Last month Brignole discussed his strategies for working the shoulders. In this final installment he identifies the best exercises for training legs.
Q: Okay, hit me with your ideas on how best to train the quads, hams, glutes and calves?
A: As I’ve mentioned before, I believe in doing one mechanically ideal exercise per bodypart per workout and blasting the crap out of that muscle with that one exercise. When it comes to legs, I divide the training into two different workouts— “isolation leg day” and “compound leg day”—and I alternate them.
The workout for isolation leg day includes leg extensions, leg curls, glute extensions and calf raises—either the standing version or leg press calf raises, done with straight knees. First, I superset glute extensions and calf raises for a total of six sets, and then I superset leg extensions and leg curls for a total of six sets, not including the breakdown subsets at the end.
That may not seem like a very elaborate workout, but if you do it right, you’ll have trouble walking afterward, let alone going up and down stairs.
Q: So you say six sets. That means high reps, like 50, on your first set. Then you add weight so that your reps decrease on each successive set, correct?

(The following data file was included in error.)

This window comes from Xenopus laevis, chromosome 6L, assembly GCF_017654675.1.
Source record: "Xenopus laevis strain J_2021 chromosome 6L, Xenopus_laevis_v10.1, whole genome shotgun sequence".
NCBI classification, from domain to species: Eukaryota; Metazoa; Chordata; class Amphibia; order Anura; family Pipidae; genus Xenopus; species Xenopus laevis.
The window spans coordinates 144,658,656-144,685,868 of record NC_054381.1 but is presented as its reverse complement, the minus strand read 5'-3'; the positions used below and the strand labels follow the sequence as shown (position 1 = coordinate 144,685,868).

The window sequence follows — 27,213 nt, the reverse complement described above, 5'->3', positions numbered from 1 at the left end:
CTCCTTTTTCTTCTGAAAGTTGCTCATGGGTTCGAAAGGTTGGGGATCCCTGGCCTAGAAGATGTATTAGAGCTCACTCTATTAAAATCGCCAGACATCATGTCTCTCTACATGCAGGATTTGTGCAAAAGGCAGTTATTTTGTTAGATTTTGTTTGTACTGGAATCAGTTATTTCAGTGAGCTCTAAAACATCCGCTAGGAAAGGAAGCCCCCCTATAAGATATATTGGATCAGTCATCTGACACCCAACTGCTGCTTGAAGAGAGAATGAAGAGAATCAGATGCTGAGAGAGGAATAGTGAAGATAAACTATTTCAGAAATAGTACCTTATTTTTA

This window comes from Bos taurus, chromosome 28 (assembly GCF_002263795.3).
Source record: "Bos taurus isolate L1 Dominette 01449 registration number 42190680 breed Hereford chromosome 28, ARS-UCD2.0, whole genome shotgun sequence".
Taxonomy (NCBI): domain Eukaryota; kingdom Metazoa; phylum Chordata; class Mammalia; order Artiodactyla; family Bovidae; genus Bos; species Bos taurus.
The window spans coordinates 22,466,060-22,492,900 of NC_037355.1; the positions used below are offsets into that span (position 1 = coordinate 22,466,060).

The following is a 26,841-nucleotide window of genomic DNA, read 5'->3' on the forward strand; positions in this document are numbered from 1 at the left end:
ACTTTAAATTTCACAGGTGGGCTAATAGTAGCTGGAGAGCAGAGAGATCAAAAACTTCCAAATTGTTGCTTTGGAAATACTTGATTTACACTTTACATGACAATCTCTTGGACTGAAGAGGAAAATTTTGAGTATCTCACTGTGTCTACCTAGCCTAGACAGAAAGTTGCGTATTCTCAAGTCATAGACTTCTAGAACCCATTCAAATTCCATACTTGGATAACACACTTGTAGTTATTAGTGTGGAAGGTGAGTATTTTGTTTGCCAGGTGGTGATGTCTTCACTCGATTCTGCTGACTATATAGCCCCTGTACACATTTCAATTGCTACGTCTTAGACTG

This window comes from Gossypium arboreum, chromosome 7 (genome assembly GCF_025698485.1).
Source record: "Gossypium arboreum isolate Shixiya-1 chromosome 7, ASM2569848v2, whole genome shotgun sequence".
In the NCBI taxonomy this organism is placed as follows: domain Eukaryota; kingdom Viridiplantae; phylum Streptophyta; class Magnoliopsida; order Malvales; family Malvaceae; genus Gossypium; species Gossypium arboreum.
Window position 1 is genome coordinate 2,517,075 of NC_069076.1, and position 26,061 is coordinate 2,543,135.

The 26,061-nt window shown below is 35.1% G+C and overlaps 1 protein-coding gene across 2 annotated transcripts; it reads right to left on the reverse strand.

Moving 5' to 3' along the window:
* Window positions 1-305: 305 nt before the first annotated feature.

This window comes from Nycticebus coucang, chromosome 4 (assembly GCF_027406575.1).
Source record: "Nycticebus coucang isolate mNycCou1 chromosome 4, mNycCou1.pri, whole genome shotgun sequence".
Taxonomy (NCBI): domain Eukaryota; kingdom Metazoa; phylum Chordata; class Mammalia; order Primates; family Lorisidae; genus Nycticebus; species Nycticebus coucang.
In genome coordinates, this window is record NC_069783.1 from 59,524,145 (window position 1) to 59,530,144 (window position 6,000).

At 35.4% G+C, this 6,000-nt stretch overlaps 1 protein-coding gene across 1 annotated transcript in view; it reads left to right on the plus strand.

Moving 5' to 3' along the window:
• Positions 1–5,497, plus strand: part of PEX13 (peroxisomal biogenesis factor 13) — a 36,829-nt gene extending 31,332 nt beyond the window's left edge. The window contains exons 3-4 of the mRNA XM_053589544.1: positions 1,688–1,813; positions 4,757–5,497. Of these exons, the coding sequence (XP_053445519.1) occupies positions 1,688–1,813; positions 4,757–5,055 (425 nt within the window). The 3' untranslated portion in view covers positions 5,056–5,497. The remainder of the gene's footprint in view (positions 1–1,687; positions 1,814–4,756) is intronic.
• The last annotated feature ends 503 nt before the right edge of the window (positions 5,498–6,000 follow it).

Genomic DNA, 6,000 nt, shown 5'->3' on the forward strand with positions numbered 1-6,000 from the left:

A: Yes, I do my usual 50, 40, 30, 20, 15, 10 reps—Super TORQ—with a breakdown on the final set. I strive for full-range-of-motion, continuous-tension reps during my sets, so the fatigue reaches a fever pitch, and the muscles scream for mercy. Avoiding that kind of intensity just so you are able to do another exercise (or two) afterward—like squats and/or leg presses—is not necessarily a better strategy. It is a more time-consuming strategy and a less energy-efficient strategy, in my opinion.
Q: What about your compound leg day?
A: It includes squats, deadlifts and seated calf extensions, meaning bent knee. I do the three exercises in tri-set fashion. First, I do a set of light squats—either with a barbell, a pair of dumbbells or a squat machine, which is my preference—for 50 reps. I follow that immediately with a set of light semi-straight-legged dumbbell deadlifts. I do that because squats hit mostly the quads, with a lesser emphasis on the glutes and even less on the hamstrings. So, by doing the dumbbell deadlifts, which have almost no quadriceps involvement, right after the squats, I am finishing off the glutes and hamstrings. Then I do a set of calf extensions on the seated calf machine as the third exercise of the rotation. After that I repeat the sequence, increasing the weight and decreasing the reps on each successive set until I’ve reached eight to 10 total sets.
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